Transformational Leadership

One morning I asked a group leader to follow up on an assignment with a particular person. After some hesitation, he assumed a self-defeatist and accusatory attitude. I was not too thrilled about his response, for I expected him to represent the team, make inquiries as suggested and not assume an accusatory attitude. I also expected him to allow another or others aid him in the leadership process. His actions were wanting; despite being a chosen leader among the group. Now, here was a man who was elected to represent the group; he welcomed his leadership role well, but after careful hindsight, the welcome was due to the prestige of the position, not due to its responsibilities or ownership.

Does this scenario remind you of anything? Does it remind me of any leader you know? I must confess, this scenario reminds me of the shallow, ill prepared, power hungry leaders there are in the world. It reminds me of the inadequacies of leadership and leaders. It begs a number of questions; Are leaders “born” or are they trained, equipped? Is it wrong to demand transformational leadership? Is it wrong to demand responsibility fulfillment? Where are leaders? Where are men and women who can lead, without fear or favor? I must confess again that it was rather disappointing to see the cowardly stand of the noted group leader

Now, there have been numerous debates about leadership, with various classification of leadership; e.g. toxic, transformation, servant, and transactional. All contain different characteristics. Transformational leadership, propagated by James MacGregor Burns, 1978, recognizes both the leader and followers; both have responsibilities, roles and ownership of leadership. Leadership is described as a process, in which both the followers and leader influence, motivate and support each other. In contrast, the transactional leadership seeks to influence followers through the use of rewards and penalties.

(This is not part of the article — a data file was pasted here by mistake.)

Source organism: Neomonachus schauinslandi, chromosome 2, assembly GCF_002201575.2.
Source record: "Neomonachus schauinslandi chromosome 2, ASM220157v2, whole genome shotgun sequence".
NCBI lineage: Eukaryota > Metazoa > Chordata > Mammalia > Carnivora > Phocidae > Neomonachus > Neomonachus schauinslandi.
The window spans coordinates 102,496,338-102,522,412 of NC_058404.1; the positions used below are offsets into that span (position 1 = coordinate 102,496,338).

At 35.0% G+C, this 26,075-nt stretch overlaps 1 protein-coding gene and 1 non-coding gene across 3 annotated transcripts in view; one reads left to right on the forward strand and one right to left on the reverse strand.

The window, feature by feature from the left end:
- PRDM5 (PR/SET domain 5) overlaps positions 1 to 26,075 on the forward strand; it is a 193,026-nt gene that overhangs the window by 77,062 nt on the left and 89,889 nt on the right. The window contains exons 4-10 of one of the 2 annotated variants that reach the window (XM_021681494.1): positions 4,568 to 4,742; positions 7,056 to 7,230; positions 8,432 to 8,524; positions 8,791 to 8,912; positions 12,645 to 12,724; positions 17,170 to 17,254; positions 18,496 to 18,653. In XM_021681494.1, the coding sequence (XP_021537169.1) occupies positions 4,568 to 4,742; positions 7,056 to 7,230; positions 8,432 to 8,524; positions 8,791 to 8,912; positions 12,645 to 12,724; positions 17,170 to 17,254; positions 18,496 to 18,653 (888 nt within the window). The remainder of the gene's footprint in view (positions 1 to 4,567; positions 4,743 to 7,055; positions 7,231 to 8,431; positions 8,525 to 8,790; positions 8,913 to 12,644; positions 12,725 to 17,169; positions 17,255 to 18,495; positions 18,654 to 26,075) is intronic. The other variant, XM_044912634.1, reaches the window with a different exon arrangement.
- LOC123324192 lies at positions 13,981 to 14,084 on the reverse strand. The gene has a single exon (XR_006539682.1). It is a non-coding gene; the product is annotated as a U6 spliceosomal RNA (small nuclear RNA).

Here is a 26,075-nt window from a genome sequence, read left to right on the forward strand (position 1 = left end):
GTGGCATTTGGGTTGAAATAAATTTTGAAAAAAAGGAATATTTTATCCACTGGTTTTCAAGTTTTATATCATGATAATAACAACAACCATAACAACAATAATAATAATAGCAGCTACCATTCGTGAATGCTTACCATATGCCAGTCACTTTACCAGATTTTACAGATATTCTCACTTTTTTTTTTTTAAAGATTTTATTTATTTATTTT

I prefer transformational leadership, for it places the ownership in the hands of both the followers and leader. It does not assume leadership is lineal; with concentration on the leader, but embraces the dual role of both the leader and followers.

Having known this, I reflected on my earlier experience with the group leader. I realized, that yes, he might be lacking certain skills, or might not be the best fit for the group. I also realize that he required to be strengthened to perform his leadership roles, without fear or poor attitude. The question, thus, remained, how can he be strengthened? The answer was not easy,for in reaching out to him, resulted in more accusatory attitude from him. Now, mind you, this is a person representing a group. I realized that at that point that leadership must be owned, embraced, and performed. It cannot rest on a mere title or position; it must be accountable. It must be understood based on sound principles. But it must never rest on ignorance and accusatory attitudes, for in doing so negates the very core of transformational leadership. The group leader in question failed on so many accounts, yet the sad part about it is that he justified his ill behavior and attitude. His interest was in the position, not in the responsibilities, roles and benefits of transformational leadership.

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